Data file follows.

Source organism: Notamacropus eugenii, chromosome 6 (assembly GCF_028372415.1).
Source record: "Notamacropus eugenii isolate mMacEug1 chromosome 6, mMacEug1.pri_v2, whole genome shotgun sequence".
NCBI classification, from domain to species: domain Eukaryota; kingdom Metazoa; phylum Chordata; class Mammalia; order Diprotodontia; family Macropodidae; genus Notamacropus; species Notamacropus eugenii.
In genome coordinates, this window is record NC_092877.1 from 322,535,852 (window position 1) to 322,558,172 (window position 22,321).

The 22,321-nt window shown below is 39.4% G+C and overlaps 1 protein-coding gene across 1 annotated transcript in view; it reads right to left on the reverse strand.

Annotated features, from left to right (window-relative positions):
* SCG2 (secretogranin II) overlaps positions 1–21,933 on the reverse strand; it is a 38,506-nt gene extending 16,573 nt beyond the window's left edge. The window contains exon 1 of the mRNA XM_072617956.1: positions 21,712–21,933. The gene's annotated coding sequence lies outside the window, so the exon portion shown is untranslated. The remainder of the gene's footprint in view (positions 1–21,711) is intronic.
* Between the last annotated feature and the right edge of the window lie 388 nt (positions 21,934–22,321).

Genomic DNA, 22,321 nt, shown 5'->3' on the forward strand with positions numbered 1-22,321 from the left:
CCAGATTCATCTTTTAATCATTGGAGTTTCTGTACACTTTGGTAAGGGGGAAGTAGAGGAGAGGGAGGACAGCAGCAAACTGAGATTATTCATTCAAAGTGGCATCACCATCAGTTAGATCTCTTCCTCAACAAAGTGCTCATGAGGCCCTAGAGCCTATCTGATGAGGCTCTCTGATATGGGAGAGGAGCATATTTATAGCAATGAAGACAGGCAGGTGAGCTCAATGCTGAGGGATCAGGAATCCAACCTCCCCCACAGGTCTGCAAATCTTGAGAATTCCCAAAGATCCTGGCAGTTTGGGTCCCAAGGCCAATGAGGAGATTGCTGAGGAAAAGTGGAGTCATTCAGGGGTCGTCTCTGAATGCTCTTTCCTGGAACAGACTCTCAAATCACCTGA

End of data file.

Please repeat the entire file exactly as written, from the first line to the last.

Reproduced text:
Source organism: Notamacropus eugenii, chromosome 6 (assembly GCF_028372415.1).
Source record: "Notamacropus eugenii isolate mMacEug1 chromosome 6, mMacEug1.pri_v2, whole genome shotgun sequence".
NCBI classification, from domain to species: domain Eukaryota; kingdom Metazoa; phylum Chordata; class Mammalia; order Diprotodontia; family Macropodidae; genus Notamacropus; species Notamacropus eugenii.
In genome coordinates, this window is record NC_092877.1 from 322,535,852 (window position 1) to 322,558,172 (window position 22,321).

The 22,321-nt window shown below is 39.4% G+C and overlaps 1 protein-coding gene across 1 annotated transcript in view; it reads right to left on the reverse strand.

Annotated features, from left to right (window-relative positions):
* SCG2 (secretogranin II) overlaps positions 1–21,933 on the reverse strand; it is a 38,506-nt gene extending 16,573 nt beyond the window's left edge. The window contains exon 1 of the mRNA XM_072617956.1: positions 21,712–21,933. The gene's annotated coding sequence lies outside the window, so the exon portion shown is untranslated. The remainder of the gene's footprint in view (positions 1–21,711) is intronic.
* Between the last annotated feature and the right edge of the window lie 388 nt (positions 21,934–22,321).

Genomic DNA, 22,321 nt, shown 5'->3' on the forward strand with positions numbered 1-22,321 from the left:
CCAGATTCATCTTTTAATCATTGGAGTTTCTGTACACTTTGGTAAGGGGGAAGTAGAGGAGAGGGAGGACAGCAGCAAACTGAGATTATTCATTCAAAGTGGCATCACCATCAGTTAGATCTCTTCCTCAACAAAGTGCTCATGAGGCCCTAGAGCCTATCTGATGAGGCTCTCTGATATGGGAGAGGAGCATATTTATAGCAATGAAGACAGGCAGGTGAGCTCAATGCTGAGGGATCAGGAATCCAACCTCCCCCACAGGTCTGCAAATCTTGAGAATTCCCAAAGATCCTGGCAGTTTGGGTCCCAAGGCCAATGAGGAGATTGCTGAGGAAAAGTGGAGTCATTCAGGGGTCGTCTCTGAATGCTCTTTCCTGGAACAGACTCTCAAATCACCTGA